The World Wide Web Consortium (W3C) has just approved a new web standard for logins, termed WebAuthn, which primarily aims to replace using passwords as a way of securing your online accounts. WebAuthn is already a part of many browsers, including Chrome, Firefox, Edge, and Safari. However, with WebAuthn now an official web standard, this would pave way for its wider adoption, including individual websites.
WebAuthn (short for Web Authentication) “is a browser and platform standard for simpler and stronger authentication processes,” according to W3C and the FIDO Alliance. With the WebAuthn API, websites will communicate with a security device before letting a user log into their service. The security device it seeks can be anything from a simple FIDO security key that can be plugged into a USB port to a complex biometric device used for multi-factor authentication. The point to note is – WebAuthn is simpler, yet more secure than the weak (and mostly same) passwords people often use for different websites.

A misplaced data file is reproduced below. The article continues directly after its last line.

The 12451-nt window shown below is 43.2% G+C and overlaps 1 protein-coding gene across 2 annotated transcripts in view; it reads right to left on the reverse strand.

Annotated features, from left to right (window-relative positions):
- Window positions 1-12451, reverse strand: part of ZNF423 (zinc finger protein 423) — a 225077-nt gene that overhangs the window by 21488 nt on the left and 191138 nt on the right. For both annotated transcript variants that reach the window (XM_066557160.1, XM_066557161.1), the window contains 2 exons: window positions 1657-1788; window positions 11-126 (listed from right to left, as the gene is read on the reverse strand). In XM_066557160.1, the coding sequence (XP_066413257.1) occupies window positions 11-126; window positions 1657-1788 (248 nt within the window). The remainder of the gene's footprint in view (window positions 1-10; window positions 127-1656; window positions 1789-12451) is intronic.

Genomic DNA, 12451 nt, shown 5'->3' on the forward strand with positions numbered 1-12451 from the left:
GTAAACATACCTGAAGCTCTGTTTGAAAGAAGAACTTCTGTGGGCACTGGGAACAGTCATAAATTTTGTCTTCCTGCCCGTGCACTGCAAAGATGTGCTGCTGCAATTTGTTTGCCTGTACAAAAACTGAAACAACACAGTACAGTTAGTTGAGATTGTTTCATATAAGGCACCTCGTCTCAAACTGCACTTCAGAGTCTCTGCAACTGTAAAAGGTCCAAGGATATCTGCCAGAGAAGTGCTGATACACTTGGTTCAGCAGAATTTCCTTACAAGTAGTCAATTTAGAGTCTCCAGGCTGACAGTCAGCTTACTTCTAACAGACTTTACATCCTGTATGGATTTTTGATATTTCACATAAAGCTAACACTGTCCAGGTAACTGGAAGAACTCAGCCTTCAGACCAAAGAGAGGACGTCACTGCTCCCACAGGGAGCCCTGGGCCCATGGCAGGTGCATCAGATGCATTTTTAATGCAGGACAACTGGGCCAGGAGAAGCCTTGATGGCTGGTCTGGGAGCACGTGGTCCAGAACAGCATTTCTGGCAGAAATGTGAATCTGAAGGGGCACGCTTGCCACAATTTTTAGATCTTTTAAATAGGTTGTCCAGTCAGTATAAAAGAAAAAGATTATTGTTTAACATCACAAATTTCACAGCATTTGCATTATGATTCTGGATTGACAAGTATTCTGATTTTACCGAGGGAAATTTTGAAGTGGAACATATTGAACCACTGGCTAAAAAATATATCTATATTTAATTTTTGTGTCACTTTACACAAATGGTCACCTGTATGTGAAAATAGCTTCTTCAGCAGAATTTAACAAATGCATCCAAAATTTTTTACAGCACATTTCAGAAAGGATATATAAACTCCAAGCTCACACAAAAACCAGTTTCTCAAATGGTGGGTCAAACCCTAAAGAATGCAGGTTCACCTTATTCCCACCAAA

"It's common knowledge that passwords have outlived their efficacy," the organizations wrote in a press release. "Not only are stolen, weak or default passwords behind 81 percent of data breaches, but they are also a drain of time and resources." It also said that multi-factor authentication solutions like OTPs (one-time passwords) “may add an additional level of security, but there’s still no guarantee… they aren’t simple to use and suffer from low opt-in rates.”
On the other hand, “WebAuthn’s security and privacy protections, built-in phishing resistance and ease-of-use give it the potential to drive widespread adoption across the enterprise and consumer markets, making everyone safer as a result,” said Duo Security senior R&D engineer James Barclay.